Photo by N. Dumlaoue
The pandemic hit the U.S. in February and by mid-March, all 50 states, the District of Columbia, New York, and 4 other US territories had reported disease. We’ve had some 2 million cases and lost over 100,000 lives.
The virus hit the country as a silent assault, masked under the cover of just another flu. But we soon learned that it carried a deadly punch.
In a few short months, it changed how we experience the world, how we treat one another, and how we navigate our lives. Who would have thought this silent enemy was hiding in plain sight, waiting to disrupt and conquer.
And just as we were getting our arms around a pandemic – masked, hands sanitized, and socially distant – the winds swept in an epidemic. A virus of hate that has been incubating in this country for 100s of years. Each time it raises its ugly head, many fight the assault, pushing it back underground.
The illness contaminates those with narrow minds and hardened hearts. Unfortunately, it has infected the fabric of our nation, threatening the country’s foundation. The carriers spread the contagion through social media posts, community conflicts, and acts of violence towards those that look, speak, and believe differently.
But this disease also devastates the lives that fight to eradicate it. A history of brave souls that have fought diligently to wipe out the virus and its effects – Harriet Tubman, Dred Scott, Frederick Douglas, Rosa Parks, Martin Luther King Jr., President John F. Kennedy, and hundreds of others.
A persistent, sinister illness that takes vigilance, education, and determination to eradicate.
My husband and I are Black. We live in a small Oregon community where blacks make up less than 4% of the total population. If you’re not intentional, you will overlook us.
My husband is very active in the community. I don’t think there are many people he doesn’t know. And if doesn’t know them, it won’t be very long until he can tell you their life stories. He is one of those people that love to engage in the lives of others.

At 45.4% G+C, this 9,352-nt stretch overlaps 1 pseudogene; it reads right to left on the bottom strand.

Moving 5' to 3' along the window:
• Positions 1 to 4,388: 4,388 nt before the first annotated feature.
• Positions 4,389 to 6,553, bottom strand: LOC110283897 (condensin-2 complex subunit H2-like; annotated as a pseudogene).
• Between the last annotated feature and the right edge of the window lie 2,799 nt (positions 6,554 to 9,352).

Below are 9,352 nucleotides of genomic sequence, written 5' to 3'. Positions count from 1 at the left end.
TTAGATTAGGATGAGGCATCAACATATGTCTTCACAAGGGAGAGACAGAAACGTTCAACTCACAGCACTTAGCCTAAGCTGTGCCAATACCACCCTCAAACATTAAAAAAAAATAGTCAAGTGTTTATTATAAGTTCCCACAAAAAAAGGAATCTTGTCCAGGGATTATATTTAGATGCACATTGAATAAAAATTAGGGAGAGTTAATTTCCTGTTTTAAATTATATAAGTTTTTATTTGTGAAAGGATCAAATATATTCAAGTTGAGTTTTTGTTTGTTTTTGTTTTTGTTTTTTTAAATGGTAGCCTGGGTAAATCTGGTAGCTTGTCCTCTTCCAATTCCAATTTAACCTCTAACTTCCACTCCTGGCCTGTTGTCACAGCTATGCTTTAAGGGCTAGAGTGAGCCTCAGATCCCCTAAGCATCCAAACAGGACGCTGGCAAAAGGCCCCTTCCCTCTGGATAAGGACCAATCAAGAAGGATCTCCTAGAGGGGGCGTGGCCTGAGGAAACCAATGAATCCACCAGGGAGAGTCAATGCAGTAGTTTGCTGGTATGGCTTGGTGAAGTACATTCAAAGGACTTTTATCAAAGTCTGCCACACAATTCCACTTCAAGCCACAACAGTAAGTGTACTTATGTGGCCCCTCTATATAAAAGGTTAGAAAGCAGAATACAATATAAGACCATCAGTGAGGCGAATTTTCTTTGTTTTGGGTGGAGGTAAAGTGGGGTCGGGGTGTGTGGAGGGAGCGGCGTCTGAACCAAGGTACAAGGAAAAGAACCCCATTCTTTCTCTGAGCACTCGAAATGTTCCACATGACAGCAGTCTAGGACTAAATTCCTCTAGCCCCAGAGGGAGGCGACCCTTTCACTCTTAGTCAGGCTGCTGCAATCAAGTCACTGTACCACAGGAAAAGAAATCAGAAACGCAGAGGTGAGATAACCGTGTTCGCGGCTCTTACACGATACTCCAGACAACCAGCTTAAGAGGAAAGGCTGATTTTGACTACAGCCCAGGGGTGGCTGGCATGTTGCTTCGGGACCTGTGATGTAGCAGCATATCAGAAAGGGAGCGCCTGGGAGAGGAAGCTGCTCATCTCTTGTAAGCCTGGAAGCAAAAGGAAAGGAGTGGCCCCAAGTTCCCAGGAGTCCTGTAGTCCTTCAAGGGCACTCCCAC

A few years ago, he was driving home – the same route he has taken 100s of times. He pulled through a major intersection, the light flashing yellow, the intersection clear. He headed up the hill making the right-turn to our home. When behind him red lights flashed in his rearview mirror. The officer had been following him for nearly a mile. My husband pulled over and lowered his window.
The officer sat in his vehicle for a few minutes and then approached the car. As he neared the window, he belted out the standard, “Driver’s license and registration.” After a glance at both, he asked, “So how long have you had this car?” No references to driving violations or vehicle maintenance issues, just a focus on the ownership of the car. My husband responded, “I’ve had it a few years.” The officer added, “You didn’t give me enough room at the yellow light.” My husband acknowledged his comment. The officer looked around the car, handed him back his license and registration, and walked casually back to his vehicle.
As the officer drove off, my husband sat a few minutes gathering his thoughts, what had just happened? Was this an innocent inquiry? A chance to educate? Was this a subtle, perhaps unconscious, judgmental action that reflects the insidious nature of the virus of racism?
Unlike our need to rush to create a vaccine to battle COVID-19, we have an inoculate for this epidemic.
We each can play a role to combat this infection. When it comes to covert racism, injustice, ignorance, and hatred,
We Are the Vaccine!
We are the answer.
Gen 1:27 reminds us that,
…God created mankind in his own image, in the image of God he created them; male and female he created them.
New International Version (NIV)
The color of our skin, the languages we speak, our cultures, traditions, food preferences all speak to the amazing creativity of our father. Yet, we all carry His image; we all are created by Him. There are no differences, no superiority, only beautiful variation.
We can work to celebrate our differences, honoring the image of God in each person. We can encourage, educate, reflect God’s original plan for His children. We can allow Him to work through us, we are the antidote, and God is the healer.
Image bearers, brothers, sisters, family – in this paradigm there is no room for hate, no place for racism, no space for inferiority.
BeLOVED, please join me in praying for God’s original plan to be recognized in this country and around the world. It is only through Him that we will find our healing.
I refuse to accept the view that mankind is so tragically bound to the starless midnight of racism and war that the bright daybreak of peace and brotherhood can never become a reality… I believe that unarmed truth and unconditional love will have the final word.
Martin Luther King Jr.